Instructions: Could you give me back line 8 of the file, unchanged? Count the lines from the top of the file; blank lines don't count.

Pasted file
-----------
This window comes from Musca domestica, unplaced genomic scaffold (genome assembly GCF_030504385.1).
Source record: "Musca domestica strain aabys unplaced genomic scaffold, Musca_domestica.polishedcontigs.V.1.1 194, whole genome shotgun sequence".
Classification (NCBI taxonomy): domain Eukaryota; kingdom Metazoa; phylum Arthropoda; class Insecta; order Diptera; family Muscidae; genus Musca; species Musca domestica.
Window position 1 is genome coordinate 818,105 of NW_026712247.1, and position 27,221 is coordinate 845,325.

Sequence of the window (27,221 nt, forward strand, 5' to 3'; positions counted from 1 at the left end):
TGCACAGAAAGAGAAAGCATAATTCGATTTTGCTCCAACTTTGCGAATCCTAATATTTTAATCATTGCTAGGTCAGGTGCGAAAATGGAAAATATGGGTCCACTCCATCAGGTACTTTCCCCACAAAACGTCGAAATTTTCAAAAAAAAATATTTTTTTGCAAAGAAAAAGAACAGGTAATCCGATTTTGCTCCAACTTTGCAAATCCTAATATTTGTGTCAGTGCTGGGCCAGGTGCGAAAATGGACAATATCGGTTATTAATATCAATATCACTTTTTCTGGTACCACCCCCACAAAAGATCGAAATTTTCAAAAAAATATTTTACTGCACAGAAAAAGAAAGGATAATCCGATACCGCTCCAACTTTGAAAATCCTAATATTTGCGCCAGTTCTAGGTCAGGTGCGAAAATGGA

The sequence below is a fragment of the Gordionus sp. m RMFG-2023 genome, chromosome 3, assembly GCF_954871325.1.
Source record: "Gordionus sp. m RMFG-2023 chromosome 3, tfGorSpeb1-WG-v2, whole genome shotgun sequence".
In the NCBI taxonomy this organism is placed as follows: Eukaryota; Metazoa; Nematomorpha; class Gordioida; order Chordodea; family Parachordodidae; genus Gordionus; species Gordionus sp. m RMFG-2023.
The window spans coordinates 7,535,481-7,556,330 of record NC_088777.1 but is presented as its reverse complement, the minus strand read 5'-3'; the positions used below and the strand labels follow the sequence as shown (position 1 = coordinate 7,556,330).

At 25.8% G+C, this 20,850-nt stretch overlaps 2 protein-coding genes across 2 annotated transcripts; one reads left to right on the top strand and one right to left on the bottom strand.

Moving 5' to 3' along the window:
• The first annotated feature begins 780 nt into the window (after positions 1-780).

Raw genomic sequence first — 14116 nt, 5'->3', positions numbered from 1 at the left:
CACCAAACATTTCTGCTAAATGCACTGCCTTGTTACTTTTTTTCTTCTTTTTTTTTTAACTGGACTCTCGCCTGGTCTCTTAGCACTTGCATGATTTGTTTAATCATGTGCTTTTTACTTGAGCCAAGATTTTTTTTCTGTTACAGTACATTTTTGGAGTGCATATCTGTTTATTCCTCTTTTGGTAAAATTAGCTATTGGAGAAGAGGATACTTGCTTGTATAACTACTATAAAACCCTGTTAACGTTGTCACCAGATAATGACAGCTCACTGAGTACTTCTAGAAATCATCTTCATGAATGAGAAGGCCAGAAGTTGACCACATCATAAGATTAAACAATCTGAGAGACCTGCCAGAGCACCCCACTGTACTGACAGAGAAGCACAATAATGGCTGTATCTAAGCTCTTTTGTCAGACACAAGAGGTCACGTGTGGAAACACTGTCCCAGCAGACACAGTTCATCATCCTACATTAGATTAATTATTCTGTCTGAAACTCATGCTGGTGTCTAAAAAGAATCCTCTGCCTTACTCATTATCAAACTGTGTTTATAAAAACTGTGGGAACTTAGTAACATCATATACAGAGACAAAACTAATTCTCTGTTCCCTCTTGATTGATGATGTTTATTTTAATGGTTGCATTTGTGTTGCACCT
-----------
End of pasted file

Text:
Source record: "Gordionus sp. m RMFG-2023 chromosome 3, tfGorSpeb1-WG-v2, whole genome shotgun sequence".